The news of the death of children’s writer and illustrator Maurice Sendak rings all over the internet like fire bell last night. And that news still pains me this morning, deeply. The image above has been my computer’s wallpaper for almost two years, a screenshot taken from Spike Jonze’s movie adaptation of Sendak’s children’s book Where the Wild Things Are (the movie, bearing the same title, is the most heart-wrenching film I’ve seen in 2009). It shows Max, the child protagonist, and a Wild Thing, cleverly named as Carol, leisurely walking in a vast desert.
I was never quite sure why I stuck to this picture for a long time until I re-read the book last night. I think I get it. I think it tells me that there’s a lifelong link between us, young ones and old ones, and a Wild Thing, that no matter how far we go, a Wild Thing will be forever with us, in us, bursting with outsized life, animated, daring, maybe even terrifying, and that we need a little bit of nightmares to get through the petty hardships, the requisite trials in life, the vast desert, to “let the wild rumpus start!” when a situation calls for it.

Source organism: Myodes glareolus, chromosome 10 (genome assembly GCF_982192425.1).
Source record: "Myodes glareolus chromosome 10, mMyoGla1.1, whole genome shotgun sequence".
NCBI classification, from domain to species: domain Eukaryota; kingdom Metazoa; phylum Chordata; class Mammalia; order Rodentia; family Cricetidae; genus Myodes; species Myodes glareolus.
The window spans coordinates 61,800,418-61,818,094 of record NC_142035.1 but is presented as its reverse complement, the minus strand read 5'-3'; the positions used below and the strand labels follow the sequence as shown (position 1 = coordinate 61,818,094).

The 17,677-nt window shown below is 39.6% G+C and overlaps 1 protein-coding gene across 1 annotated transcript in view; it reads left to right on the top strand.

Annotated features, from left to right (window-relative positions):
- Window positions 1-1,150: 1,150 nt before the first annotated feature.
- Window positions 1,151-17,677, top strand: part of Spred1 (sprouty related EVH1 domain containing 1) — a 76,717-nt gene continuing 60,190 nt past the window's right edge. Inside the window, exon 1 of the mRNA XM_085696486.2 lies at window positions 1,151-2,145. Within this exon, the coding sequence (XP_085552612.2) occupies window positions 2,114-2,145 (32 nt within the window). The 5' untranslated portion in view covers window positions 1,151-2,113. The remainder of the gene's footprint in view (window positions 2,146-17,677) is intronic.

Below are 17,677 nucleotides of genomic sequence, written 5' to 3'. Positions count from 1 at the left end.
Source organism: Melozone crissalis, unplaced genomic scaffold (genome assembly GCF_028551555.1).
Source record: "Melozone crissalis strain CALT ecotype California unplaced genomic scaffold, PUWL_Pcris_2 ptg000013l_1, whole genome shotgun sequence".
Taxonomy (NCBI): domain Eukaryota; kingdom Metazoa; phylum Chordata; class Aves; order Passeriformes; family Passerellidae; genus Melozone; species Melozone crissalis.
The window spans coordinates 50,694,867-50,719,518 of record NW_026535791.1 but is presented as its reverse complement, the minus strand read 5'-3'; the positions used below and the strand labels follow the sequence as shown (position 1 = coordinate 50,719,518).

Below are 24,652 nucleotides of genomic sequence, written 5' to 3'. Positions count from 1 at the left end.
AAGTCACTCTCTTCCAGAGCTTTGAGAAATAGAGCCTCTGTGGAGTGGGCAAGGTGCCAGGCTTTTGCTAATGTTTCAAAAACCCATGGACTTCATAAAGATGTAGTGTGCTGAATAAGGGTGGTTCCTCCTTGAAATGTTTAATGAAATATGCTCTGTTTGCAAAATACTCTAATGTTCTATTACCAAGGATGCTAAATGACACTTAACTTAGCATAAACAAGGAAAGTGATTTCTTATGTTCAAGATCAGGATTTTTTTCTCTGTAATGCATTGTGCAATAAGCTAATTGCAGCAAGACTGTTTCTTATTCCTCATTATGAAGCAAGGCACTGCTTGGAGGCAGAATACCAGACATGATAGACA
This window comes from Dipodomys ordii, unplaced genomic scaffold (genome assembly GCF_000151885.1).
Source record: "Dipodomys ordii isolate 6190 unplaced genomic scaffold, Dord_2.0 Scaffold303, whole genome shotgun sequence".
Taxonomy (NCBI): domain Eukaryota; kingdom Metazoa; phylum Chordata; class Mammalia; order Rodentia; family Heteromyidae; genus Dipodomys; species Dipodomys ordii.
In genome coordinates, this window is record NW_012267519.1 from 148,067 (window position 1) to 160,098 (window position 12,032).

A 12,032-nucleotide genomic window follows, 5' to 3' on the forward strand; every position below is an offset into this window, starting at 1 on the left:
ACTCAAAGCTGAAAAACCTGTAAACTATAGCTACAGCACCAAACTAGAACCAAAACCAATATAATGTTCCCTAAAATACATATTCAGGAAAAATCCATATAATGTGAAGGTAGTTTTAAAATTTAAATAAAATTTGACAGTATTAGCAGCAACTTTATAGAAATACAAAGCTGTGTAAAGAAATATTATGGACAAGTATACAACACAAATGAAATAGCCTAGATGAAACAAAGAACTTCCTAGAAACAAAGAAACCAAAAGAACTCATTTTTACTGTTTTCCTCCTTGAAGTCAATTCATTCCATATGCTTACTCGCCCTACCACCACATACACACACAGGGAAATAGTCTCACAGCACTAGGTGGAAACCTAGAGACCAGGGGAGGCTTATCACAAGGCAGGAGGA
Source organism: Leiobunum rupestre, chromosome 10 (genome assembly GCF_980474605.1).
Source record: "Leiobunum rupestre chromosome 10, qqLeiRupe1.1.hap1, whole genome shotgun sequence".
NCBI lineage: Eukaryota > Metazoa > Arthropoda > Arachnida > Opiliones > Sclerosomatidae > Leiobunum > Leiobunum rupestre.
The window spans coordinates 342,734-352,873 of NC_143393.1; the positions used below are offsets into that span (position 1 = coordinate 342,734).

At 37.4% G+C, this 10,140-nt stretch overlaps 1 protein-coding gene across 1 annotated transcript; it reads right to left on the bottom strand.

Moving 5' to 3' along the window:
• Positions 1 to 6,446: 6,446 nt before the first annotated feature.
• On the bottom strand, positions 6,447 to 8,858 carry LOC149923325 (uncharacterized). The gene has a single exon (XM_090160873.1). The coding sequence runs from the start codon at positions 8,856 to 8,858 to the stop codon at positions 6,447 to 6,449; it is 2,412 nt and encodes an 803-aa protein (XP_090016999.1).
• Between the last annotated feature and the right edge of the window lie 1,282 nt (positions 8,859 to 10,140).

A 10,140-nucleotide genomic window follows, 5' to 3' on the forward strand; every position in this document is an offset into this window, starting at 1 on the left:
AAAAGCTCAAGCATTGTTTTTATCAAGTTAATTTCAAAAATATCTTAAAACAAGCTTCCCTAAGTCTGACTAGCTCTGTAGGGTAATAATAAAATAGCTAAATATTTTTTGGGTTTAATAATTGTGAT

For that thought alone, I feel better. Even if Sendak has gone, his Wild Things are still with me, along with the rest of the Max’s in the world. And wherever he is going, I am sure that somewhere he will find his supper waiting for him “still warm.”